One entry point that attackers will be looking to exploit are individuals. Angel Grant, director of digital risk solutions at RSA Security states, “Studies show that younger users simply don’t pay as much attention to their digital identities as older users. Cybercriminals know this and will therefore target younger people in 2021 with an emerging type of fraud: they’ll create false or so-called ‘synthetic’ digital identities using pieces of legitimate information they can easily find online – such as a social security number, date of birth and their mother’s maiden name – and create a whole new identity with these pieces of information. Ultimately, this will lead to a surge in new account fraud.”

Adopting the right approach

Keith Glancey, systems engineering manager, Western Europe at Infoblox believes that the benefits of cloud-native security solutions will be realised in the coming year. “Cloud computing is now a given, but the path to the cloud is still paved with challenges. A common option is to ‘lift and shift’ your IT infrastructure into the cloud, but this doesn’t take full advantage of what the cloud can offer. Instead of picking up an on-premise solution and copy + pasting it into the cloud, it’s cloud-native solutions that will offer the real benefits organisations need to compete at scale.

“What does this mean for security? Well, cloud-native solutions that use Docker and Containerisation don’t carry the same legacy baggage. They’re lightweight apps that allow you to pinpoint problem areas and fix them in isolation. This makes remediation times for security flaws much faster and more efficient. Cloud-native security solutions allow organisations to resolve security issues without taking down the entire system – meaning increased uptime and less strain on resources, two things that are particularly important given rising consumer demands for always-on services mixed with the increased attack vectors we’ll see in 2021.”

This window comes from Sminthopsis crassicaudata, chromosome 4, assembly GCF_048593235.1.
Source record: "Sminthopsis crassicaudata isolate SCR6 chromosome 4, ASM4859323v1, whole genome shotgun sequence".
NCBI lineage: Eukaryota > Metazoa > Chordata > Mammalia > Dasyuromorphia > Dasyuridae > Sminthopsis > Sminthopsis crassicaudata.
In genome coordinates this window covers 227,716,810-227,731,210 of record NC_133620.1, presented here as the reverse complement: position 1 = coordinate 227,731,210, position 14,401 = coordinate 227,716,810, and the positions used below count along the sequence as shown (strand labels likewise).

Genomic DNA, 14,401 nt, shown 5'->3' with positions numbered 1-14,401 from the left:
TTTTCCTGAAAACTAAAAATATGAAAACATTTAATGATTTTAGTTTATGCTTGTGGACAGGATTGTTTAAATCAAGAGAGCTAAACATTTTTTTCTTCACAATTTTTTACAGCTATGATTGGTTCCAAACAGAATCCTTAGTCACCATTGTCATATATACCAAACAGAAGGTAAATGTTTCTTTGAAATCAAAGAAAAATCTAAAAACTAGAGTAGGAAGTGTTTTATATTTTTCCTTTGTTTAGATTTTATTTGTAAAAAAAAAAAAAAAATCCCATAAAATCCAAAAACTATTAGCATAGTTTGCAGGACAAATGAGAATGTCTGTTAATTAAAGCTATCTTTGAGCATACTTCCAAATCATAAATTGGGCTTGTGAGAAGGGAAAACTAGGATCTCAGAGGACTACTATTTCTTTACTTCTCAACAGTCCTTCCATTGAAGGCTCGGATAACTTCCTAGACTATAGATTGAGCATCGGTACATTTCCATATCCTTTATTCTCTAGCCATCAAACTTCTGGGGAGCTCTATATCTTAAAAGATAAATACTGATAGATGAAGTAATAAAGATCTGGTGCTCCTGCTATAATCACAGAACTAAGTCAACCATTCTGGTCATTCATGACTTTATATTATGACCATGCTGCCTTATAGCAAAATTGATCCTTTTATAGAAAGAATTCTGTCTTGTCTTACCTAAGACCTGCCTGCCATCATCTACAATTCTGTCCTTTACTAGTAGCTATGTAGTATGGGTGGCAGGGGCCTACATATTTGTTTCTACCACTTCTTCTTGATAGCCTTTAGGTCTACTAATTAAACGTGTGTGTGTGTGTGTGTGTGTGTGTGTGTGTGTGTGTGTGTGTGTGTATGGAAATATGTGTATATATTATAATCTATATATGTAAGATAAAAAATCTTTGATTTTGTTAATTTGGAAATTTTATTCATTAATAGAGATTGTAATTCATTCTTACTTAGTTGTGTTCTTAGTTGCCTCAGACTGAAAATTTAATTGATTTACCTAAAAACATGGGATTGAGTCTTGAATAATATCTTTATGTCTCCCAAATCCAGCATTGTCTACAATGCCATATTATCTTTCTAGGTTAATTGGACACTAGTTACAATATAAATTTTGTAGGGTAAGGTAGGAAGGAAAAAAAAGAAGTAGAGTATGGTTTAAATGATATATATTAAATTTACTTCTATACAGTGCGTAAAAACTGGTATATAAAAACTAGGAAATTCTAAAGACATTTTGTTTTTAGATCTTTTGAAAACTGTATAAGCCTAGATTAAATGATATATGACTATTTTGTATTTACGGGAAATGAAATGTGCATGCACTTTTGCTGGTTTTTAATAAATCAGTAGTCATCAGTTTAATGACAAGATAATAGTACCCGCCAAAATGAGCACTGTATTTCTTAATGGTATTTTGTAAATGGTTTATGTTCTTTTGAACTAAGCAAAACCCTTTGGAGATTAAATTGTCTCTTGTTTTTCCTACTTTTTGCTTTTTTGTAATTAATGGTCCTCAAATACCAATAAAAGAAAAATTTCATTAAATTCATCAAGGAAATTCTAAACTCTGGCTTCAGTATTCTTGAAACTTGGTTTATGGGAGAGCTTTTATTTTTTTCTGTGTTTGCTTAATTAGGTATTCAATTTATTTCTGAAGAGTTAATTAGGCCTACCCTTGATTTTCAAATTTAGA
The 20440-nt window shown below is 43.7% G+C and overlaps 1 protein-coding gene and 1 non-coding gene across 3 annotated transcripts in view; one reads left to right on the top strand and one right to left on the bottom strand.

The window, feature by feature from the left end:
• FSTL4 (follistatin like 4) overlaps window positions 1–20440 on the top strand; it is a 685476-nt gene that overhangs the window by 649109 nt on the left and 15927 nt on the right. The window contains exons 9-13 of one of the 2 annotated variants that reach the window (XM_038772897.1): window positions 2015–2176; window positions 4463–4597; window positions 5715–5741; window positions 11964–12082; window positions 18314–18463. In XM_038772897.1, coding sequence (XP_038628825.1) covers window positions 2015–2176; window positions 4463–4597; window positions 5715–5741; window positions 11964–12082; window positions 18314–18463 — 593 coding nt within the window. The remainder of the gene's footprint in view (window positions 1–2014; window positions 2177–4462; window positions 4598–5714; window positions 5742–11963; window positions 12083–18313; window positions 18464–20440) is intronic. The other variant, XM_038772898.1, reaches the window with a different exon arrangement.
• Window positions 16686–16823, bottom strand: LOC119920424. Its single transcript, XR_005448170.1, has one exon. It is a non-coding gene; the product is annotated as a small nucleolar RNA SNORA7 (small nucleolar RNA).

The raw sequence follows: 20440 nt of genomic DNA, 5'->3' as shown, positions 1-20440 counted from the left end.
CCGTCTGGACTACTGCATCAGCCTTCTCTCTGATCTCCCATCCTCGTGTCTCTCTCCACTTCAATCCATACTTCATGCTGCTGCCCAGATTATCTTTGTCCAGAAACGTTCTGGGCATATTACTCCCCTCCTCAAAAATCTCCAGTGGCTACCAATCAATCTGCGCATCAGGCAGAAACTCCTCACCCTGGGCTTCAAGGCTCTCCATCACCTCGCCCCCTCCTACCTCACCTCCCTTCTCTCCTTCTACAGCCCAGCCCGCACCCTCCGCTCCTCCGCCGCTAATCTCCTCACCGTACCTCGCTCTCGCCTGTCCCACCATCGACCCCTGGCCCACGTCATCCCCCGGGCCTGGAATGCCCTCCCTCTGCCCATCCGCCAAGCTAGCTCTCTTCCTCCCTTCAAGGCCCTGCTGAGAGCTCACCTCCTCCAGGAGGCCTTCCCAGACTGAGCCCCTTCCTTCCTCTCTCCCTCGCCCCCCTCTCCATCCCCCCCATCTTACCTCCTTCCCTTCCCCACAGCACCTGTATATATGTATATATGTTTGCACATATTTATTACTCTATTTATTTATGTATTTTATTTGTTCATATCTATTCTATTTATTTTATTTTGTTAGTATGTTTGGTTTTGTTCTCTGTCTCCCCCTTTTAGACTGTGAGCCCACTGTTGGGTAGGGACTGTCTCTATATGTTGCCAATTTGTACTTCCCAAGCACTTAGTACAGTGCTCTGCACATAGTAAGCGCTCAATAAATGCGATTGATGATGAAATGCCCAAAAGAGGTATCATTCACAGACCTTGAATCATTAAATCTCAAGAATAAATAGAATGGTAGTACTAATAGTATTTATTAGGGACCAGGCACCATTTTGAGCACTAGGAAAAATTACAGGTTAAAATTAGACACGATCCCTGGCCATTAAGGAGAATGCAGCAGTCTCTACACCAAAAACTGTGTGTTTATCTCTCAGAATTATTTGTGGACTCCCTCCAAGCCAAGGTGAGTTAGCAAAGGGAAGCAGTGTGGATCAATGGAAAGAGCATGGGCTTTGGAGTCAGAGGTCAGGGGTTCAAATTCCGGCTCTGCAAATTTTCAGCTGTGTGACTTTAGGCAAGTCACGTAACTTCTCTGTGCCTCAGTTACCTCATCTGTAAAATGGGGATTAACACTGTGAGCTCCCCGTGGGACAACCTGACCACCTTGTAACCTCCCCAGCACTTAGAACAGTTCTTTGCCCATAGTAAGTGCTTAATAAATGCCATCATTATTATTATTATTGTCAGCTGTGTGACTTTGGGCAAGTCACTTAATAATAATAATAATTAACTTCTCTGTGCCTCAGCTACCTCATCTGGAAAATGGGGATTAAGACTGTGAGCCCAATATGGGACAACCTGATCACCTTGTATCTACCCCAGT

Another approach that is gaining traction due to its benefits is the Zero Trust model. Tim Bandos, CISO, Digital Guardian said, “I believe we’ll see a significant increase in the adoption of a Zero Trust-as-a-Service model being used in security strategies beyond 2021. We’ve learned over the years that relying heavily on network security such as firewalls does almost nothing for you when faced with determined adversaries.

“Also, as organisations move more of their workloads to the cloud, it only becomes more imperative to protect and restrict those whom have access and ensure you have the right level of visibility. This approach will require more granular perimeter enforcements based on who the user is, where they are located, and other elements of data to determine the level of trust that’s granted. Implementing this type of strategy is not something that’ll occur overnight.

“My recommendation to organisations looking to embrace the Zero Trust model is to first design it and try to avoid the incorporation of legacy systems that aren’t fully capable of taking this journey. For larger and more complex businesses, this may be a multi-year project depending on your IT environment. But for smaller and medium-sized companies, it could be a great opportunity to completely transform how they approach cybersecurity that’ll ultimately protect them from advances being made by threat actors.”

One thing is clear, cloud adoption will continue to increase, and businesses need to ensure that their security strategies are up to scratch in 2021. Otherwise, cybercriminals will move even quicker than some businesses did to adopt remote working to exploit any vulnerabilities.